Police Radar – Trois-Rivieres – Photo Courtesy of Axel Drainville
In a recent media flurry, “scofflaw cyclists” were repudiated by several outlets after prominent Canadian environmental activist David Suzuki railed against bicyclists who break the rules.
What these media articles fail to mention is that virtually all drivers break the law every single day.
Photo Radar: “Cash grab” from poor scofflaw drivers
Just ask any driver here in Ontario if they support photo radar on our roads to enforce speed limits. They will most likely scoff at the mere suggestion of photo radar and call it a “cash grab”.
Indeed, a cash grab that targets scofflaw drivers. If drivers obeyed our laws, there wouldn’t be much cash to grab. Problem solved, right?
Ontario dabbled with photo radar in 1994 under Premier of Bob Rae. The program cost $4.5 million to implement and brought in $19 million in revenue. Studies showed it reduced speeding on highways to improve safety.
But that wasn’t enough to keep it alive. The program was scrapped after just 11 months under the new Premier Mike Harris, whose election promise including scrapping the program under the premise that it was nothing more than a “cash grab”.
Motor vehicles kill hundreds of thousands of people
How can drivers wag their fingers at bicyclists and still keep a straight face? It is, after all, motor vehicles that kill hundreds of thousands of people every year.
Car crashes kill the equivalent of a September 11th terrorist attack happening every 9.1 days in the 29 OECD countries that were included in a 2005 study by Injury Prevention.
In 2001 alone, there were 119,641 road crash deaths in the 29 OECD countries included in the survey. More than 33,000 people were killed on US roads last year.
In the first 7 months of 2011, the Ontario Provincial Police (OPP) had handed out nearly 10,000 tickets for distracted driving. In 2010 there were more than 7,000 collisions on OPP-patrolled roads due to distracted driving, resulting in 35 deaths and over 1,000 injuries.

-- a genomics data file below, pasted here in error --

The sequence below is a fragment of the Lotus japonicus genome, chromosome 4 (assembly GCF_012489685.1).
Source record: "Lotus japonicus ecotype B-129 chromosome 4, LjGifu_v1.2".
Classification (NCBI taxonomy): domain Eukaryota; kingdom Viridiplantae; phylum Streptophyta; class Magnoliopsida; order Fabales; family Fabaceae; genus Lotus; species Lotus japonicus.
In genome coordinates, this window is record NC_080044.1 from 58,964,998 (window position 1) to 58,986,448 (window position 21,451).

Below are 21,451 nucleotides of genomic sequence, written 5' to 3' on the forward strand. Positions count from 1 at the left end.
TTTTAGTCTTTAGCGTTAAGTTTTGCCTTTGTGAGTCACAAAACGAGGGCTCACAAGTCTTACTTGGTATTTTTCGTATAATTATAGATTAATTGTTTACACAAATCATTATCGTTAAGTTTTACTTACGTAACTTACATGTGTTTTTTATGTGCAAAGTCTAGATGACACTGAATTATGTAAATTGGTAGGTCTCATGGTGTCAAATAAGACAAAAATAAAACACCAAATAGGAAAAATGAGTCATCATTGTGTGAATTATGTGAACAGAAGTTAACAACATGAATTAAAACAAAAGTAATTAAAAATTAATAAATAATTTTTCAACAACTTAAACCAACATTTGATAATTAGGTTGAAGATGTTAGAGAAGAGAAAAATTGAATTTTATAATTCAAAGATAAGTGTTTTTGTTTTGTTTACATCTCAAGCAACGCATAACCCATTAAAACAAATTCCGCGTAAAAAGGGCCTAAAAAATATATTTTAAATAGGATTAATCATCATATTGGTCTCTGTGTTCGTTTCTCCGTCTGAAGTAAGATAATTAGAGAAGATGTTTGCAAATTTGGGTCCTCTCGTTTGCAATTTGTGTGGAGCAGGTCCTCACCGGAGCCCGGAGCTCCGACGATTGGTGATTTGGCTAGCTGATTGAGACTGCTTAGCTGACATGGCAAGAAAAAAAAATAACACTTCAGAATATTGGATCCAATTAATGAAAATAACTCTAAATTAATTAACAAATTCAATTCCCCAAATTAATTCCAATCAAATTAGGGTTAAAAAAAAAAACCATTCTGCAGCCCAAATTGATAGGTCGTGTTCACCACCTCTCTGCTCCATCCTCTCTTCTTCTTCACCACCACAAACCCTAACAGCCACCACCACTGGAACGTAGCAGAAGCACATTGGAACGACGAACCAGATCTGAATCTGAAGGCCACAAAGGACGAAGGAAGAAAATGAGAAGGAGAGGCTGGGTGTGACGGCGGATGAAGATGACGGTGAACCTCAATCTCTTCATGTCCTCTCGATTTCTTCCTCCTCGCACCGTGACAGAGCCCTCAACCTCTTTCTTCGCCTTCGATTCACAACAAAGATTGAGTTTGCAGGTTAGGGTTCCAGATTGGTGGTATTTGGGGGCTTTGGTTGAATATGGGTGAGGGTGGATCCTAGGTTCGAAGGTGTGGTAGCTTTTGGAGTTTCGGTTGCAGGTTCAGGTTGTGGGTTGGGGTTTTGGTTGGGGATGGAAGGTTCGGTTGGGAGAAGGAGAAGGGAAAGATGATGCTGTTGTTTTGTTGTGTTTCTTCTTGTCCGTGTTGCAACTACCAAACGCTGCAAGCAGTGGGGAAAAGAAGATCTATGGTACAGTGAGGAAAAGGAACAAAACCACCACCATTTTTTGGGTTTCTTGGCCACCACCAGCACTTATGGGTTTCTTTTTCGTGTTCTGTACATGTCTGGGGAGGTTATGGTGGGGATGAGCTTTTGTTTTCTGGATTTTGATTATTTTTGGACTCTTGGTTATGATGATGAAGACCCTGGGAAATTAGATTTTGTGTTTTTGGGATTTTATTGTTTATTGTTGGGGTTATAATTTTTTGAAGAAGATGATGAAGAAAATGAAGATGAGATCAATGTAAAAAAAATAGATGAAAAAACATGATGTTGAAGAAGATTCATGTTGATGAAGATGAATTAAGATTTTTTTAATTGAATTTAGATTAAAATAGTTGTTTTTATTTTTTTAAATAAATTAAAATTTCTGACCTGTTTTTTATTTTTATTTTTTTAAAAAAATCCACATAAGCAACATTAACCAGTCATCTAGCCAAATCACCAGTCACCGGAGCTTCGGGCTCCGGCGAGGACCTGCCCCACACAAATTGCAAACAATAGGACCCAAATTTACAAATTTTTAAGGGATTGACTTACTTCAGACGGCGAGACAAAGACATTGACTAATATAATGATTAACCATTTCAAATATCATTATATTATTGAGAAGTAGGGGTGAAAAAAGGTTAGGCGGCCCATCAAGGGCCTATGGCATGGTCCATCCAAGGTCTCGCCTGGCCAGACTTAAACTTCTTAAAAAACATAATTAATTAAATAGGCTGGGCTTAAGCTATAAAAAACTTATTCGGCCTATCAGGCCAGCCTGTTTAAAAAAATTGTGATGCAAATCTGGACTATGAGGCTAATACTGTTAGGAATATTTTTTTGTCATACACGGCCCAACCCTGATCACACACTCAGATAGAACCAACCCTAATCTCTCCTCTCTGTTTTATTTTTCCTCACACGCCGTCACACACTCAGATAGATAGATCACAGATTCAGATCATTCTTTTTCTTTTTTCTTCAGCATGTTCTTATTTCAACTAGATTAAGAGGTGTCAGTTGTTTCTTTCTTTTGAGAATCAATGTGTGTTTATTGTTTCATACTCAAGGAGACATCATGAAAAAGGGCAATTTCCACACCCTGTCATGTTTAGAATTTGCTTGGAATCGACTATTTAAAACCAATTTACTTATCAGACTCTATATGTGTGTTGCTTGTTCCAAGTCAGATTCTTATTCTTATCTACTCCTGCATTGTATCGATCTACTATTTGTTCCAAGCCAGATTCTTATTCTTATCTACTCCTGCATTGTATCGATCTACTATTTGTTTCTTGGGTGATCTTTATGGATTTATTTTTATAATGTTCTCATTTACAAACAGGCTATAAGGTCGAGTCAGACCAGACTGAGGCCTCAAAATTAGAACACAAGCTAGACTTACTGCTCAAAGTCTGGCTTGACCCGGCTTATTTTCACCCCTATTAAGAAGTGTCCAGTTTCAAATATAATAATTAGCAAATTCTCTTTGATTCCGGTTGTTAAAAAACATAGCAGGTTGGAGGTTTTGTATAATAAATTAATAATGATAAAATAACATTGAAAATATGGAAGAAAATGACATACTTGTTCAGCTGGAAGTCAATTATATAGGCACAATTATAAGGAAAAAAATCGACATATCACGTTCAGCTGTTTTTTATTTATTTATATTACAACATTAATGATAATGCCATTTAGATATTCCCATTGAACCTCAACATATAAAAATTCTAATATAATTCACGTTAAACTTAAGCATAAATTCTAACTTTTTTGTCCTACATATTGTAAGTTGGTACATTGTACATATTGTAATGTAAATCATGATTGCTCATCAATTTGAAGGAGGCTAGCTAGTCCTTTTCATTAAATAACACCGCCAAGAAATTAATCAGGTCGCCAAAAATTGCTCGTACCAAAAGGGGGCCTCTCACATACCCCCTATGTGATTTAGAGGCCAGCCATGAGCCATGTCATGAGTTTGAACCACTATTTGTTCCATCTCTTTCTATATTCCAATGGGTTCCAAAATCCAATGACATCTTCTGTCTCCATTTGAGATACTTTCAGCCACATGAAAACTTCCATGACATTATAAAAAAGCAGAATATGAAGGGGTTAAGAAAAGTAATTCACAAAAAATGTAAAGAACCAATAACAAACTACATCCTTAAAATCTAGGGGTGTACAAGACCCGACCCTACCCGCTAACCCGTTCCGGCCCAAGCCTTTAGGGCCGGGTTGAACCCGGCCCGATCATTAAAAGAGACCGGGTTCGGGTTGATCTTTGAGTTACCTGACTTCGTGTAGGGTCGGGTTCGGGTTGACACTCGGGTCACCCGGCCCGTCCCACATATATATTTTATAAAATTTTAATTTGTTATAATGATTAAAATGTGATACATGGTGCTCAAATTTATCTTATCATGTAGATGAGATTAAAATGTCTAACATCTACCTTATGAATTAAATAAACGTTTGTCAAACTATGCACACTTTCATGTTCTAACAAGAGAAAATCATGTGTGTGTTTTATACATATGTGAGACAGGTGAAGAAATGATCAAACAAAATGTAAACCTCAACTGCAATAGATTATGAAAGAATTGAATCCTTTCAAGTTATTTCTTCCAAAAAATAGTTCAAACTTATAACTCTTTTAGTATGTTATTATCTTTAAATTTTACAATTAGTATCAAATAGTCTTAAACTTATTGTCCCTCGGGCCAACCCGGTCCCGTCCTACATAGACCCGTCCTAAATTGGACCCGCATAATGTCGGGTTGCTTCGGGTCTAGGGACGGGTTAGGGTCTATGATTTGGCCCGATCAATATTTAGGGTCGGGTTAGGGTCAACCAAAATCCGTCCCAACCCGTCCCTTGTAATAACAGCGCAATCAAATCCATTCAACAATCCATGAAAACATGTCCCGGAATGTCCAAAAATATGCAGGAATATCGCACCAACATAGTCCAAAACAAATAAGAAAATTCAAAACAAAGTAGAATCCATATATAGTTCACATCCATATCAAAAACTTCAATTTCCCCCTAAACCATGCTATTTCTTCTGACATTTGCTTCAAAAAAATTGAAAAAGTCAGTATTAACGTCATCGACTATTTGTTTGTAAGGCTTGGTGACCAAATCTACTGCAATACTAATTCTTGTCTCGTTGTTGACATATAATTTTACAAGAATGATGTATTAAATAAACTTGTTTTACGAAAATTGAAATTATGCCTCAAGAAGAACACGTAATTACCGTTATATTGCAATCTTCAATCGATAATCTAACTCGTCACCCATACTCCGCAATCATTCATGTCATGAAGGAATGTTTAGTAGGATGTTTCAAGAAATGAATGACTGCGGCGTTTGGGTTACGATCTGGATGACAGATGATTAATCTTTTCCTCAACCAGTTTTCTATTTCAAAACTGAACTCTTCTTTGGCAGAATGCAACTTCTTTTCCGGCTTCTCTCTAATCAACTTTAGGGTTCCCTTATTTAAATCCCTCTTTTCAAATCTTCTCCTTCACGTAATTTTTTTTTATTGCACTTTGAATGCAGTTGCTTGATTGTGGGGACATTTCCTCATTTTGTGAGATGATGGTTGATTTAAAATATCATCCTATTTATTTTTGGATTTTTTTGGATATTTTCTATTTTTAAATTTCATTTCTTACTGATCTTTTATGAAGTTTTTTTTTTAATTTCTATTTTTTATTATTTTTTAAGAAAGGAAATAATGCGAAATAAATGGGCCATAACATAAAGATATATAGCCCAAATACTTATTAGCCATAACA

Ignoring this reality and trying to shift attention to bicyclists who are expected to follow laws that were designed for motor vehicles does nothing to improve safety on our streets.
Enforcing our speed limits could save hundreds of lives every year. Should a driver’s entitlement to drive above the maximum speed limit take precedence over possibly saving hundreds or thousands of peoples’ lives?
“’Scofflaw driver kills four’ sounds odd”
On the other hand, perhaps the label “scofflaw cyclist” is a backhanded compliment, as suggested by our friend @situpvancouver on Twitter:
Tomorrow we will take this discussion in a healthier direction and discuss how proper bicycle infrastructure can create incentives for bicyclists to obey the law and help us overcome the “scofflaw cyclist” label. Stay tuned.
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- Our Backwards Approach to Road Safety (July 2011)
- The World Has Changed. So Can You. (April 2011)